movement, working with Iranian-allied groups and militias that shoot with live
ammunition and tear gas canisters. Many of the protesters consider the two
people killed in Baghdad — Soleimani and Muhandis — to be partly responsible
for the bloody repression that has reportedly killed more than 500 unarmed
Iraqi protesters and wounded some 20,000 others.
members of the Iraqi establishment and their militias are tied to Iran. As a
result, slogans against Iranian influence in the country have been prominent.
But protesters have been vocal in rejecting not just Iranian but also U.S.
influence, asserting Iraq’s sovereignty.
time under many protesters’ tents, I heard similar demands expressed from
individuals with very different backgrounds. They’ve developed a similar
discourse defending “civic-ness,” or madaniyya in Arabic. They have refused the
use of Islam by politicians to justify sectarian politics and corruption, and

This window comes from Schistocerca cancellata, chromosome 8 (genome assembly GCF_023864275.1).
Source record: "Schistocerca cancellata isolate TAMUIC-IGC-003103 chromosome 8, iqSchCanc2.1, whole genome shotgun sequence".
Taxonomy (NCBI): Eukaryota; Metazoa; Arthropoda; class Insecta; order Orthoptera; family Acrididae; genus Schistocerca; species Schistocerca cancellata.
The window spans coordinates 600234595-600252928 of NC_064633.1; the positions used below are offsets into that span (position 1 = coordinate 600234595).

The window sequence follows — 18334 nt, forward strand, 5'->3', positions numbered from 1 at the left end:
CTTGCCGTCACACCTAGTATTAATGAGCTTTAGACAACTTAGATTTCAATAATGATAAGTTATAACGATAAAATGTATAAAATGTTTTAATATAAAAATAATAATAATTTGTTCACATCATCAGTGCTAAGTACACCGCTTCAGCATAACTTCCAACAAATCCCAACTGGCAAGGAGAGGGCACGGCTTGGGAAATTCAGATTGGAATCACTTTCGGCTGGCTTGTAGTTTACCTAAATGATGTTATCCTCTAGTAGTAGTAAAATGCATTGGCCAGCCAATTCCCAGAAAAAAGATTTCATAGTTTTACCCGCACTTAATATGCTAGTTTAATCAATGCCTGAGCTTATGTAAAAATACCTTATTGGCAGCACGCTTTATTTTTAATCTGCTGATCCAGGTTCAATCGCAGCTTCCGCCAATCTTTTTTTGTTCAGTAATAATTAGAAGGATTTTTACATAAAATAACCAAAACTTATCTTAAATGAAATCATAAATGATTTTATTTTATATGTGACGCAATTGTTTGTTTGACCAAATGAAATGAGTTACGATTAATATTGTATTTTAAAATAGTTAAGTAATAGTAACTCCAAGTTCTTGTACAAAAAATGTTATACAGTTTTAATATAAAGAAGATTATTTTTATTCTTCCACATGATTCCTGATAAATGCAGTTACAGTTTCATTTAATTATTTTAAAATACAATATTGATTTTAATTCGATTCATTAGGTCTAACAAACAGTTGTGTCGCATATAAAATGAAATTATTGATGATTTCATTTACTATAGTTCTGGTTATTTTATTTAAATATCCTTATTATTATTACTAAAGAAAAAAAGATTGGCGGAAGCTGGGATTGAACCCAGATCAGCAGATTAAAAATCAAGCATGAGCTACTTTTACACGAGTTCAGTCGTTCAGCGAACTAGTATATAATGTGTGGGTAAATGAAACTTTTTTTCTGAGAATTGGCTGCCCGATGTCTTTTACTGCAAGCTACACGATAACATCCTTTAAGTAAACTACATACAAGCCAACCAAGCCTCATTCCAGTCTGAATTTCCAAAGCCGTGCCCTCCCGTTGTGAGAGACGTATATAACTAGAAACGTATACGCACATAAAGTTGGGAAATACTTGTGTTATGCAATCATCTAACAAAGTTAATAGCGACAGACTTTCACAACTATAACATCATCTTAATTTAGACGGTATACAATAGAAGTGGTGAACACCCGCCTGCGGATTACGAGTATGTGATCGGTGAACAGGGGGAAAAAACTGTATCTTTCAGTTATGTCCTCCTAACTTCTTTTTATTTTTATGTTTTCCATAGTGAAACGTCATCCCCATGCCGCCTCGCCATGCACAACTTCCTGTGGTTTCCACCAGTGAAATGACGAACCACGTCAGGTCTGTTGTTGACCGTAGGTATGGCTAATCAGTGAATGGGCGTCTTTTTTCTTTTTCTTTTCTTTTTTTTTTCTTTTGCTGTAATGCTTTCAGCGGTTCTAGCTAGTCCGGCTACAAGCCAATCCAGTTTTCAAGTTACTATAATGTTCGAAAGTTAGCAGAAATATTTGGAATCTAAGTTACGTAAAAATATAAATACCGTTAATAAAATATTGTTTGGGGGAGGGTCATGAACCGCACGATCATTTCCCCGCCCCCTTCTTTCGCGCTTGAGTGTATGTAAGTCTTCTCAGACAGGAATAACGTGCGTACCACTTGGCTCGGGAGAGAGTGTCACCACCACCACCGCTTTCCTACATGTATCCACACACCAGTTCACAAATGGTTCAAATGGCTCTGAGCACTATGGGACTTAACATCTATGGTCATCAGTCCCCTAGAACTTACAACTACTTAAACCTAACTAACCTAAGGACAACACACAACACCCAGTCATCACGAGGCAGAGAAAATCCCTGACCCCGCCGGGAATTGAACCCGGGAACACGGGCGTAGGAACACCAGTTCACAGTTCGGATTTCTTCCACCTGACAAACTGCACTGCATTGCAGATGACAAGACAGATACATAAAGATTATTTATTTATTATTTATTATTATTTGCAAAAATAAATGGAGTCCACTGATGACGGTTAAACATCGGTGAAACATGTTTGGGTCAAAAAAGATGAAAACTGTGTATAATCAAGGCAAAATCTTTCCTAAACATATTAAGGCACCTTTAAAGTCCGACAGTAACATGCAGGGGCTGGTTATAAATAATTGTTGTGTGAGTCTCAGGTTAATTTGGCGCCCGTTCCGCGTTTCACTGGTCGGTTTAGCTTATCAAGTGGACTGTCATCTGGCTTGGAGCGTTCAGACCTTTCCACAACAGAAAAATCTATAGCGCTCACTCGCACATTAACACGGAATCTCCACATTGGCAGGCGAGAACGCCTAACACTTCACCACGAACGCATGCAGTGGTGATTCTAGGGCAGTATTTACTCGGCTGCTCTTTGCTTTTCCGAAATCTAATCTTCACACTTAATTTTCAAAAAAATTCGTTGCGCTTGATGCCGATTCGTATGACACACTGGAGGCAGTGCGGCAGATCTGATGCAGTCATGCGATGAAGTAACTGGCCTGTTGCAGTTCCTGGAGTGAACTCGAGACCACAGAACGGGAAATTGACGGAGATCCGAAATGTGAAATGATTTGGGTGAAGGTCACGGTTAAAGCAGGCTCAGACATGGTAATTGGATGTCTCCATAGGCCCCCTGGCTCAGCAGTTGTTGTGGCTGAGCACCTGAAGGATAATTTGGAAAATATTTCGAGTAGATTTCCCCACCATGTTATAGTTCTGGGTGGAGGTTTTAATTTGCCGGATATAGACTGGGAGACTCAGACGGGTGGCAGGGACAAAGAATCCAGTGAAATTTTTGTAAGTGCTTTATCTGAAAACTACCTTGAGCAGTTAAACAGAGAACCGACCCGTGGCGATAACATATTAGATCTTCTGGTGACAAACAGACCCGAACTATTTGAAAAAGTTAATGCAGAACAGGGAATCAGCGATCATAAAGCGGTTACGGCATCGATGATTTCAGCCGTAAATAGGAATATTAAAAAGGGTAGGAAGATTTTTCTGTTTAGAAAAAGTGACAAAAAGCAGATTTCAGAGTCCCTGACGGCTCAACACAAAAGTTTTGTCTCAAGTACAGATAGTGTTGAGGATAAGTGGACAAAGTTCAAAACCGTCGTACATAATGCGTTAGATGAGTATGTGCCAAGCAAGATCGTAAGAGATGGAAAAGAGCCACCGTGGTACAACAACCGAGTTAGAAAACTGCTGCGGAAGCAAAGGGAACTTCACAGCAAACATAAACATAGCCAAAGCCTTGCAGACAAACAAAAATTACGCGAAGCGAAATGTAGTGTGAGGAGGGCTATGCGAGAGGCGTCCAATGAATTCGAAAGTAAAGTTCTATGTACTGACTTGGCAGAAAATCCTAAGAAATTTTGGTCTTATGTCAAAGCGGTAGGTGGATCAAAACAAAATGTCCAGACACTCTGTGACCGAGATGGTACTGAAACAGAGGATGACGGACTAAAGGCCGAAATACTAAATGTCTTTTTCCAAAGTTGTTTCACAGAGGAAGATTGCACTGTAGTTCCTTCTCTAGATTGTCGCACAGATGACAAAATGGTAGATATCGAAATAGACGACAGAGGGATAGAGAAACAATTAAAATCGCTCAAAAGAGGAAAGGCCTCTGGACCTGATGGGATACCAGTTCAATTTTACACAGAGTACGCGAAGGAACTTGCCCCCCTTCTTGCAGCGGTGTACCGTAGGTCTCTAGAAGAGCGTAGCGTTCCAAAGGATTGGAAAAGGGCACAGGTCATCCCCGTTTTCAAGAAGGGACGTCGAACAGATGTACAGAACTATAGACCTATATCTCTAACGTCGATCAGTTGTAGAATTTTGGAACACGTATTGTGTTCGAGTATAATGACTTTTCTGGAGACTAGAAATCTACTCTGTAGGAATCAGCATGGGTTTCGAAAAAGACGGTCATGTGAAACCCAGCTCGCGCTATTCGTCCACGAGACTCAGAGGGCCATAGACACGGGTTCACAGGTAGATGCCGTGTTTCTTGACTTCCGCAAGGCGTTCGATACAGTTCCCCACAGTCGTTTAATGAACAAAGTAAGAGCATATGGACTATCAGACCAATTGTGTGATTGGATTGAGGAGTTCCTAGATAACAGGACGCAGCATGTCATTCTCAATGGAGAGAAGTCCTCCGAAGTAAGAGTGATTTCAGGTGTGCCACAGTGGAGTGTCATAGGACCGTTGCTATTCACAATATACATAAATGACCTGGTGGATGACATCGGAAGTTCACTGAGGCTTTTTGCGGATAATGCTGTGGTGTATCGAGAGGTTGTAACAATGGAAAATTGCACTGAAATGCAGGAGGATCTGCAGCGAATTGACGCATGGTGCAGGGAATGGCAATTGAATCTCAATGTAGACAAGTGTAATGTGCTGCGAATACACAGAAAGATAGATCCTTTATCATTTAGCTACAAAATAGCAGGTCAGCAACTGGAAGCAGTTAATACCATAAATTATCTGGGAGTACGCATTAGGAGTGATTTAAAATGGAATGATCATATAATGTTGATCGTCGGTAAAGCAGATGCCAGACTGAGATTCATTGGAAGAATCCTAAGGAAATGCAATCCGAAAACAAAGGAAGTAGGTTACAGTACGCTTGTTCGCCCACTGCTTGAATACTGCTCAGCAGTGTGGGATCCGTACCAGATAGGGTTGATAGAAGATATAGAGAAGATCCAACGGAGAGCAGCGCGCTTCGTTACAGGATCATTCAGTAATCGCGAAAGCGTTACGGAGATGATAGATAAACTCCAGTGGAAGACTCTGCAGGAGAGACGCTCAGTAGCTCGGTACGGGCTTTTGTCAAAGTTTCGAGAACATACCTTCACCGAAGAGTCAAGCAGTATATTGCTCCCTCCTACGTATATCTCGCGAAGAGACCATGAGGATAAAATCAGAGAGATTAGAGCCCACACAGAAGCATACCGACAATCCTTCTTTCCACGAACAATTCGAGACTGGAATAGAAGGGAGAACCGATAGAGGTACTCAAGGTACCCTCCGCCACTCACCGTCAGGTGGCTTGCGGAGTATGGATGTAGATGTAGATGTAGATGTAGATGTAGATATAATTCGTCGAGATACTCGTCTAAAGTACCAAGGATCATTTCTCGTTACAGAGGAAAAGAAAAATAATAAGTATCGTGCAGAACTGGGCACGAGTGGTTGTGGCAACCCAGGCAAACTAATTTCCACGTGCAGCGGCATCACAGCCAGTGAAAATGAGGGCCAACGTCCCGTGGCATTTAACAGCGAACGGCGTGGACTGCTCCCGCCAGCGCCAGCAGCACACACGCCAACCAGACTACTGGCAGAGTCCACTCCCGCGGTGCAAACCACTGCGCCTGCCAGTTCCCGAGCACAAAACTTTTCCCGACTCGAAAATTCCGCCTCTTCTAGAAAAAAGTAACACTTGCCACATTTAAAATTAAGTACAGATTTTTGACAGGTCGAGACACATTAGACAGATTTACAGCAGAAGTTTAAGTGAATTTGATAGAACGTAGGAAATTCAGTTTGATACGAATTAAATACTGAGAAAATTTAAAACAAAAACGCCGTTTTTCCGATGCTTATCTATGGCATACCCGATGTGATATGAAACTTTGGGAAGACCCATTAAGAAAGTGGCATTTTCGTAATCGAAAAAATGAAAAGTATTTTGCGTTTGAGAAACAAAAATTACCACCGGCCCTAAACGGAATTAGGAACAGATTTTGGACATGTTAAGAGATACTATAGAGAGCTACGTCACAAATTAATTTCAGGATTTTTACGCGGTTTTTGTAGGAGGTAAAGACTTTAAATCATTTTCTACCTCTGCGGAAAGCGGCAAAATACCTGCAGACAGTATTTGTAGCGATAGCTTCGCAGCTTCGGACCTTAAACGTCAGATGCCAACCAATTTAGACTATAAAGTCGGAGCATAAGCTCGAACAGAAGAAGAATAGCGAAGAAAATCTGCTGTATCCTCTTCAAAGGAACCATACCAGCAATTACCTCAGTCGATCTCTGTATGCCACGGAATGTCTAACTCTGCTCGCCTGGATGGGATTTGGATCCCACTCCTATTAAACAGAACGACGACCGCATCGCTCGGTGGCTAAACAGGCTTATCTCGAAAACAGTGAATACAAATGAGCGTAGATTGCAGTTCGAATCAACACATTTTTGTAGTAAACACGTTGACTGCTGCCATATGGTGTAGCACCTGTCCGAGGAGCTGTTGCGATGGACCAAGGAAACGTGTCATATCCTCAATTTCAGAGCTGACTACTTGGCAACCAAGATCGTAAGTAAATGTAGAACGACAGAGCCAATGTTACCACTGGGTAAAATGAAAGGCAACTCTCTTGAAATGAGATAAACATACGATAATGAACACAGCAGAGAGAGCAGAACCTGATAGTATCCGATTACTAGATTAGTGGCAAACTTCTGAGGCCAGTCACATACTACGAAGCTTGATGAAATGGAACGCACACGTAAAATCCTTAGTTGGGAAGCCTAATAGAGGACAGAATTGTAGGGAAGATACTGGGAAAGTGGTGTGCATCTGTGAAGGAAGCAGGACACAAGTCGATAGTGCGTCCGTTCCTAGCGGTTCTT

insist that state security forces should be the only ones wielding weapons.
U.S. Strike Threatens The Uprising
political elite have often accused protesters of being American agents in Iraq.
The U.S. drone strike has further inflamed anti-American sentiment, including
the Iraqi parliament’s recent vote to call for the expulsion of all U.S. forces
On Jan. 3,
Secretary of State Mike Pompeo commented on the U.S. drone strike in a Fox News
interview. He said that Iraqi protesters were celebrating the death of
Soleimani — and claimed that the protests were not against America. With his
comments, he put protesters in direct danger of being attacked by pro-Iran
armed groups and militias, bolstering the militias’ claim that they represent